Violence is sudden; violence is fast. Violence is bullet, fist, crashing glass. So what can it mean to speak of “slow violence”? At the interpersonal level, slow violence might conjure something like the steady incremental pain of abuse, a relentless emergency rendered as normal, everyday life. Rob Nixon has coined the term as a way of thinking about pollution, toxicity, and anthropogenic climate change, the human effects of which are disproportionately concentrated in the global south. Nixon explores the themes of his book Slow Violence and the Environmentalism of the Poor in a couple excellent interviews. One in print, at the Social Text blog, and most recently in an extended audio interview on the Against the Grain podcast. Working at the intersection of several disciplines – from environmental to literary – Nixon discusses key social movements, in India, Africa, and the Middle East, that resist the slow violence of the 21st century and the writers like Arundhati Roy and Ken Saro-Wiwa who take up complicated intermediary positions between on-the-ground mobilization and broader, global publics.
Environmentalists face a fundamental challenge: How can we devise arresting stories, images, and symbols that capture the pervasive but elusive effects of slow violence? Climate change, the thawing cryosphere, toxic drift, deforestation, the radioactive aftermaths of wars, oil spills, acidifying oceans, and a host of other slowly unfolding environmental crises confront us with formidable representational obstacles that hinder efforts to mobilize for change. All of these processes originate in catastrophic actions, but actions that do not lend themselves to spectacular representation.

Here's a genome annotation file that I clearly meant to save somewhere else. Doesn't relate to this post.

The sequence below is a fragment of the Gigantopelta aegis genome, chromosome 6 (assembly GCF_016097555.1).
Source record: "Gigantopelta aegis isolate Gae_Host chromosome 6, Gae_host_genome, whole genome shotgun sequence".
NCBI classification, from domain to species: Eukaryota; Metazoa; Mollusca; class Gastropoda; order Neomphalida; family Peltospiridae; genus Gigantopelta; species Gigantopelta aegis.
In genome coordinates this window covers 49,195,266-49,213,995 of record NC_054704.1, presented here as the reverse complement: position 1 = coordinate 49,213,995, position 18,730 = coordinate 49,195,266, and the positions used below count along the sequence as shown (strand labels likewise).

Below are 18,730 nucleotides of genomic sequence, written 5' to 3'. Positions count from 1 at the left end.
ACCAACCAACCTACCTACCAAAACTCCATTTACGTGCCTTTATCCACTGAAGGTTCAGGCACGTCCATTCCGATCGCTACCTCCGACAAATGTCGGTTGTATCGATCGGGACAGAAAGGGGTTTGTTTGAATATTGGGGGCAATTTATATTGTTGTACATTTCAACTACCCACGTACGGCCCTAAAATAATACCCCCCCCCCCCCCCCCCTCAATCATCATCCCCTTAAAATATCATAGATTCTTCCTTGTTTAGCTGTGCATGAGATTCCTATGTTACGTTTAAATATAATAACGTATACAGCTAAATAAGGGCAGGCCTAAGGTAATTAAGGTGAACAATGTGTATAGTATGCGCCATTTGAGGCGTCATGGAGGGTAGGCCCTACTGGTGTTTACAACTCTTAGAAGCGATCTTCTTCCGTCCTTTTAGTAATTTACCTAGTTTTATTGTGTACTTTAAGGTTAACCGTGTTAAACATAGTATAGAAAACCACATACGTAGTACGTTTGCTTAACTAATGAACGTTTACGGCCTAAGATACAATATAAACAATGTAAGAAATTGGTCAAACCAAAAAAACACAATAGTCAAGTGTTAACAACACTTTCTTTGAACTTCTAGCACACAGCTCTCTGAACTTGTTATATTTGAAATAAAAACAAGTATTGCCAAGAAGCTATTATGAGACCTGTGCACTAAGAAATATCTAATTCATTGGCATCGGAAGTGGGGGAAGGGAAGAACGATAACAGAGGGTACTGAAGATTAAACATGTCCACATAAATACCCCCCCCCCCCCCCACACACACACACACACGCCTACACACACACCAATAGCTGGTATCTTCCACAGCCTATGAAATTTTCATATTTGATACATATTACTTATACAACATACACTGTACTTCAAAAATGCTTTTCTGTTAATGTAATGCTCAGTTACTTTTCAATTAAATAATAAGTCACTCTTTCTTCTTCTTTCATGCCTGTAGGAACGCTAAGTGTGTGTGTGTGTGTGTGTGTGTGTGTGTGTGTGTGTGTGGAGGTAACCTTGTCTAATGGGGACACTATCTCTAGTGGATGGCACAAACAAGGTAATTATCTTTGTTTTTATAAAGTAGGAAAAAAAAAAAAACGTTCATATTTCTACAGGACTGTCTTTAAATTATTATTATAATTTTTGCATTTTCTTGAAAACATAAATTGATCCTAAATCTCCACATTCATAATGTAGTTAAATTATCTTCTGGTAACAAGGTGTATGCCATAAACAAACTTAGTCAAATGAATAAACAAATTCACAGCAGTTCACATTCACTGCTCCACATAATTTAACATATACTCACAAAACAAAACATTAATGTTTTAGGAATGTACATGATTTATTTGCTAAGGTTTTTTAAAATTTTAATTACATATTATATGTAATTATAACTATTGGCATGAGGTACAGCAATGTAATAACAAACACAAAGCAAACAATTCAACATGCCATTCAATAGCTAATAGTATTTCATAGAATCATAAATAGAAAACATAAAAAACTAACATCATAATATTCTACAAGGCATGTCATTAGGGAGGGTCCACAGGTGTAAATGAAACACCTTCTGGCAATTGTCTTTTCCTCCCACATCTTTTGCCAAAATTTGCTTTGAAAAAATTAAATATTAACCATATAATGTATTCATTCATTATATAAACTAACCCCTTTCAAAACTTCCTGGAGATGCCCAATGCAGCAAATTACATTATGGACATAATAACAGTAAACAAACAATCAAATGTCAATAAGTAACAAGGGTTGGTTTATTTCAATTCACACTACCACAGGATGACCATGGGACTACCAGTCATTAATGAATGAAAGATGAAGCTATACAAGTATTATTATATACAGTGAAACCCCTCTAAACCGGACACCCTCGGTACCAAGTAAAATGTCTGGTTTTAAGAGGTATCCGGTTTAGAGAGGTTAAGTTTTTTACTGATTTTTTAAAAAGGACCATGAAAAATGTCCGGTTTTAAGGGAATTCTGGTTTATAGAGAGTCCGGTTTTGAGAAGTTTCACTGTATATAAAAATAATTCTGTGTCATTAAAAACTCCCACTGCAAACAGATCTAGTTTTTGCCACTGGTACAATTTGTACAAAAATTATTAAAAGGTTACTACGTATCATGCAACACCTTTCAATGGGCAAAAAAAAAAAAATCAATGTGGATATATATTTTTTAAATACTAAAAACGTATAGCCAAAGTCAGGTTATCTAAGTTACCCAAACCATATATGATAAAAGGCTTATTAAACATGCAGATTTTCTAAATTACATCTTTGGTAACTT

At the heart of slow violence is the paradox of the long-term emergency. We’re taught to deal with immediate emergencies first, then turn to the long-term. Long-term can wait. But while we’re waiting for the right time to address the long-term emergencies, those emergencies aren’t static–in the interim, they’re being compounded; often they encroach more and more emphatically on the present. If you look at the climate crisis, for example, for decades it has been described as a five-minutes-to-midnight crisis. We pretend we have stopped the clock–that those five minutes can stay suspended for an eternity, while politicians get on with supposedly more pressing issues that determine mid-term election after mid-term election.